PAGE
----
Wednesday, July 02, 2008

Textbook Piracy



The Chronicle of Higher Education reports on the increasing number of college students that are downloading illegal copies of textbooks using the same file-trading technologies used to download other media. Textbook Torrents, is one of the sites being used and is reported as promising, ‘more than 5,000 textbooks for download in PDF format, complete with the original textbook layout and full-color illustrations.’ They even incite students to start scanning their textbooks, "Scan as many of your other textbooks as you can, and put them up here for others to benefit from. There aren't very many scanned texts out there, so let's change that." Also on the site's forums users often list the books they would like to see uploaded.

The AAP’s director of digital policy, Edward McCoyd is reported saying on illegal files that, ‘In any given two-week period we found from 60,000 files all the way up to 250,000 files.’



Scribd, a document-sharing Web site that opened this year is also mentioned. Scribd promises to remove any content that is uploaded without the copyright holder's permission and banning users that repeatedly abuse that rule.

So far, publishers have largely acted on an ad hoc basis and targeted the sites making the material available, rather than the students themselves.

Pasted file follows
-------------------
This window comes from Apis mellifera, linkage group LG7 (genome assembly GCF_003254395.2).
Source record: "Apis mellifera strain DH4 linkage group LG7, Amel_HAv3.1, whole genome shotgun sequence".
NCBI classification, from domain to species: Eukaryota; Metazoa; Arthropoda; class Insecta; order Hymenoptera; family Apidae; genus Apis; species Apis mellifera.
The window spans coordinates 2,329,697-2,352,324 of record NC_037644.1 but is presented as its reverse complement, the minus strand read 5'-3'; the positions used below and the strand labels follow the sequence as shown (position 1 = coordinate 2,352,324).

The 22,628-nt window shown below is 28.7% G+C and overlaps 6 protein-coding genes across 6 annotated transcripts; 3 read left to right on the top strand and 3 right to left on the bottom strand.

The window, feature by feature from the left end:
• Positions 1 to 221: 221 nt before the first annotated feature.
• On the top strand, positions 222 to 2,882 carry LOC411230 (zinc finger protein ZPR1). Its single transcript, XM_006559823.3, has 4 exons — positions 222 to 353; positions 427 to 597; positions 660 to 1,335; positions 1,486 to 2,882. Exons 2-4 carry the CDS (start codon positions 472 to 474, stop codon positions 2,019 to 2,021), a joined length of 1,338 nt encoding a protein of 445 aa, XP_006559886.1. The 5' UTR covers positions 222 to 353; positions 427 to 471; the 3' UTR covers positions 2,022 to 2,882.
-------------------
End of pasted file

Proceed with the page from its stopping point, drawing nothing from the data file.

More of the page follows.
What we are seeing is de javu. We saw the same in music with the early Napster and Kazza services and although they were different, the drive was the same. If the content isn’t available someone will make it available. If you overprice or value it someone will do it cheaper. If you lock it up and restrict access and usage, someone will free it. Today Academic text is were the most digital content and activity is and it interesting that the problems are now starting to be very visible in this sector. What does this say of the other publishing sectors, particularly Trade?

Scanning a book isn’t a simple task and takes time and effort but when the content isn’t there in the format required, some people will do it themselves, and then they will share it. The current dearth of trade digital content has to be addressed and the existing channels fully supported. We also can't expect consumers to always understand and respect territorial restrictions in a global digital environment.

We can’t expect consumers to buy ereaders in the current content vacuum, as the potential consequences may be bigger than the investments that some are apprehensive about today.

1 comment:

Mark Majurey said...

"Scanning a book isn't a simple task and takes time and effort..."

Or so we all thought! For around $2500 anyone can procure a home-scanning set up that will digitise 500 pages per hour to a standard much higher than flatbed scanners.

http://www.washingtonpost.com/wp-dyn/content/article/2008/02/12/AR2008021202754.html?hpid=sec-tech

Don't want to spend that much? Cash-strapped student? Wanting to heed the exhortions and philosophy of Textbook Torrents? Then less than $50 will gain you entry to the club:

http://www.snapter.atiz.com/index.php

For those publishers still wary of digitising because of the threat of piracy and the ease with which hackers can circumvent any DRM out there... you've been warned. There is, of course, one guaranteed way to frustrate the pirateers... just don't publish!

(Go into the alcohol industry instead because, as the strap line on Textbooktorrents.com tells us: You can't torrent beer!)